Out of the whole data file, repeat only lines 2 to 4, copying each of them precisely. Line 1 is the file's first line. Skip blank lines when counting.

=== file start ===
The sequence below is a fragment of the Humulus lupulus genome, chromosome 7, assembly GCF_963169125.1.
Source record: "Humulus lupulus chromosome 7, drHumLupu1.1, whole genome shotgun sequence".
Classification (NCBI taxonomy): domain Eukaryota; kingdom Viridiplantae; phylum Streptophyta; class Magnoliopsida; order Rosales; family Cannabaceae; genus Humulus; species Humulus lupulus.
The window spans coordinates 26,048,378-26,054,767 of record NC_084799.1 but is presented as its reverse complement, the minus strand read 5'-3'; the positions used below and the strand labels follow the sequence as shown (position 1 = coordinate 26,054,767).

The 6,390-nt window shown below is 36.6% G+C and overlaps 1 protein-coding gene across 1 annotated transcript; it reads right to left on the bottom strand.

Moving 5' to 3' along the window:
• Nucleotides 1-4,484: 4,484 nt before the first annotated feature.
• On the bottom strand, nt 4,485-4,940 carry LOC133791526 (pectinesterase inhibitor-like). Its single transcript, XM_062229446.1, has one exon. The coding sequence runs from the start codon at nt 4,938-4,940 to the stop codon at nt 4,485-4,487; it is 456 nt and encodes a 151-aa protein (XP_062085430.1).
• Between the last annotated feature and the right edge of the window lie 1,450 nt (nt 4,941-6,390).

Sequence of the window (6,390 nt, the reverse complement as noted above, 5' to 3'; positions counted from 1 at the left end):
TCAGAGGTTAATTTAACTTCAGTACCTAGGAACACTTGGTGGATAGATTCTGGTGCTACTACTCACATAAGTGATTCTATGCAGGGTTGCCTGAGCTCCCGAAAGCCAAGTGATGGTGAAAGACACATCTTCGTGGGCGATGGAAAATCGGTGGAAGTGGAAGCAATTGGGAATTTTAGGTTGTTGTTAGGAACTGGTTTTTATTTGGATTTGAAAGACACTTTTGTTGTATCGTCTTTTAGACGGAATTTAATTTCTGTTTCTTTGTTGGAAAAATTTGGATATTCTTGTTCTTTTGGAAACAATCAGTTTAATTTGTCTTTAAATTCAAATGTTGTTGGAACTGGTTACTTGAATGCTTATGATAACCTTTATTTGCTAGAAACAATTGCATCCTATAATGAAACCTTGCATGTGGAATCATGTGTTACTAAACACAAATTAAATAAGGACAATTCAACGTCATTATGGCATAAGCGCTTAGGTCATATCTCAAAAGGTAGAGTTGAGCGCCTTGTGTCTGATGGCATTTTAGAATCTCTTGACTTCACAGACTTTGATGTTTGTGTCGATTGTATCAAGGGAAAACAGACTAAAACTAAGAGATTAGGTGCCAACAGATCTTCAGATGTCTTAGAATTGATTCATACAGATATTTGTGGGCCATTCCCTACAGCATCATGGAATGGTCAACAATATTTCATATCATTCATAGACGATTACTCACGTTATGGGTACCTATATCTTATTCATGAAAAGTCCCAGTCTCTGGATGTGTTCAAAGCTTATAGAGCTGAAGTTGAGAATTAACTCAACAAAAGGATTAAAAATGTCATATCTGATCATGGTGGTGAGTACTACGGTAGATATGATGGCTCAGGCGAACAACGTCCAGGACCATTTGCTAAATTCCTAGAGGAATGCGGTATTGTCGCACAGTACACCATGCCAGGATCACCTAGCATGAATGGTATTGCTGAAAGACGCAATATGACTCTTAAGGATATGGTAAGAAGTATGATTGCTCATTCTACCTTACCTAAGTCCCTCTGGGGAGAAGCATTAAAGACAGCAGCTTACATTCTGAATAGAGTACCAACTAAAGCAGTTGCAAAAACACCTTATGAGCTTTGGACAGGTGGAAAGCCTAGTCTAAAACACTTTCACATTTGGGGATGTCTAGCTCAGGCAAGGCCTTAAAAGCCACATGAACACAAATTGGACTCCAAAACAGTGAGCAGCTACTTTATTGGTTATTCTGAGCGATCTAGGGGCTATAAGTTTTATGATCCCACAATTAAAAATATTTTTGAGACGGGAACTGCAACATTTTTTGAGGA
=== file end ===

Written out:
Source record: "Humulus lupulus chromosome 7, drHumLupu1.1, whole genome shotgun sequence".
Classification (NCBI taxonomy): domain Eukaryota; kingdom Viridiplantae; phylum Streptophyta; class Magnoliopsida; order Rosales; family Cannabaceae; genus Humulus; species Humulus lupulus.
The window spans coordinates 26,048,378-26,054,767 of record NC_084799.1 but is presented as its reverse complement, the minus strand read 5'-3'; the positions used below and the strand labels follow the sequence as shown (position 1 = coordinate 26,054,767).